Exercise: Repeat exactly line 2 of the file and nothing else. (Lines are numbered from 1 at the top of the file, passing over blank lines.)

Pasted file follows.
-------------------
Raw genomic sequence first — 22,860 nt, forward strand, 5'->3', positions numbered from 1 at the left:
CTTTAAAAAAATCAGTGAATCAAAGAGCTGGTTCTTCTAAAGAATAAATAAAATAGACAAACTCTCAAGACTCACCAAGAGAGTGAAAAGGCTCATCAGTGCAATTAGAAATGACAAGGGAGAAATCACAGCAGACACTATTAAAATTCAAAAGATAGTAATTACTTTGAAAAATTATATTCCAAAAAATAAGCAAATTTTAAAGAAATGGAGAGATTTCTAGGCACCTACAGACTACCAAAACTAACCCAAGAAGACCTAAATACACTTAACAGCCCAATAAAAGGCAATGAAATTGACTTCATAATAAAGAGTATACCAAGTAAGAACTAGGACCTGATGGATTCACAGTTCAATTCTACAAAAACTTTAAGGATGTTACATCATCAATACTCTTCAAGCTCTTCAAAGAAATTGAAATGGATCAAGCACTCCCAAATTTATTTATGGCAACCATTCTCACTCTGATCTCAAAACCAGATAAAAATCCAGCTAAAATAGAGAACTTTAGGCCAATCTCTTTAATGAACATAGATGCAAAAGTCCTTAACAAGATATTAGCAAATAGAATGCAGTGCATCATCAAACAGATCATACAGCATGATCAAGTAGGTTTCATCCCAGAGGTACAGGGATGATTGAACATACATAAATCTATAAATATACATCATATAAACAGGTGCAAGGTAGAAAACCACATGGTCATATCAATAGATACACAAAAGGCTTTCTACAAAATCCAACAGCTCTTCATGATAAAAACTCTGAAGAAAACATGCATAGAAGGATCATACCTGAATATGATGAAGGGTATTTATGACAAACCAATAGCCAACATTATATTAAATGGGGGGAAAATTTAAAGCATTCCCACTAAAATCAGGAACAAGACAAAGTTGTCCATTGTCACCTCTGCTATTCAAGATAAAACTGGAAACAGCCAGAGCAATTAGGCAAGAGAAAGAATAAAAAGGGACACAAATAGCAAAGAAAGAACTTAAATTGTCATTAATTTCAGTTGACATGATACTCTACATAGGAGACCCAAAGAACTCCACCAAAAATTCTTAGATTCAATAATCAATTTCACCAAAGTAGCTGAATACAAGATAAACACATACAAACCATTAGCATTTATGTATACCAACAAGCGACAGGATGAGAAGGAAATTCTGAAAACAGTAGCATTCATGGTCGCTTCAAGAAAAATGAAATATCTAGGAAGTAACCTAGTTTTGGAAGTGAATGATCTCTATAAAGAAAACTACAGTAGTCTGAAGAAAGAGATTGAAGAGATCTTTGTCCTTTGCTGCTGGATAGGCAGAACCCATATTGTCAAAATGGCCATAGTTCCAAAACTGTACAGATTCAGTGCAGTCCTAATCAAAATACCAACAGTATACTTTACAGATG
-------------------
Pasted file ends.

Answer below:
CTTTAAAAAAATCAGTGAATCAAAGAGCTGGTTCTTCTAAAGAATAAATAAAATAGACAAACTCTCAAGACTCACCAAGAGAGTGAAAAGGCTCATCAGTGCAATTAGAAATGACAAGGGAGAAATCACAGCAGACACTATTAAAATTCAAAAGATAGTAATTACTTTGAAAAATTATATTCCAAAAAATAAGCAAATTTTAAAGAAATGGAGAGATTTCTAGGCACCTACAGACTACCAAAACTAACCCAAGAAGACCTAAATACACTTAACAGCCCAATAAAAGGCAATGAAATTGACTTCATAATAAAGAGTATACCAAGTAAGAACTAGGACCTGATGGATTCACAGTTCAATTCTACAAAAACTTTAAGGATGTTACATCATCAATACTCTTCAAGCTCTTCAAAGAAATTGAAATGGATCAAGCACTCCCAAATTTATTTATGGCAACCATTCTCACTCTGATCTCAAAACCAGATAAAAATCCAGCTAAAATAGAGAACTTTAGGCCAATCTCTTTAATGAACATAGATGCAAAAGTCCTTAACAAGATATTAGCAAATAGAATGCAGTGCATCATCAAACAGATCATACAGCATGATCAAGTAGGTTTCATCCCAGAGGTACAGGGATGATTGAACATACATAAATCTATAAATATACATCATATAAACAGGTGCAAGGTAGAAAACCACATGGTCATATCAATAGATACACAAAAGGCTTTCTACAAAATCCAACAGCTCTTCATGATAAAAACTCTGAAGAAAACATGCATAGAAGGATCATACCTGAATATGATGAAGGGTATTTATGACAAACCAATAGCCAACATTATATTAAATGGGGGGAAAATTTAAAGCATTCCCACTAAAATCAGGAACAAGACAAAGTTGTCCATTGTCACCTCTGCTATTCAAGATAAAACTGGAAACAGCCAGAGCAATTAGGCAAGAGAAAGAATAAAAAGGGACACAAATAGCAAAGAAAGAACTTAAATTGTCATTAATTTCAGTTGACATGATACTCTACATAGGAGACCCAAAGAACTCCACCAAAAATTCTTAGATTCAATAATCAATTTCACCAAAGTAGCTGAATACAAGATAAACACATACAAACCATTAGCATTTATGTATACCAACAAGCGACAGGATGAGAAGGAAATTCTGAAAACAGTAGCATTCATGGTCGCTTCAAGAAAAATGAAATATCTAGGAAGTAACCTAGTTTTGGAAGTGAATGATCTCTATAAAGAAAACTACAGTAGTCTGAAGAAAGAGATTGAAGAGATCTTTGTCCTTTGCTGCTGGATAGGCAGAACCCATATTGTCAAAATGGCCATAGTTCCAAAACTGTACAGATTCAGTGCAGTCCTAATCAAAATACCAACAGTATACTTTACAGATG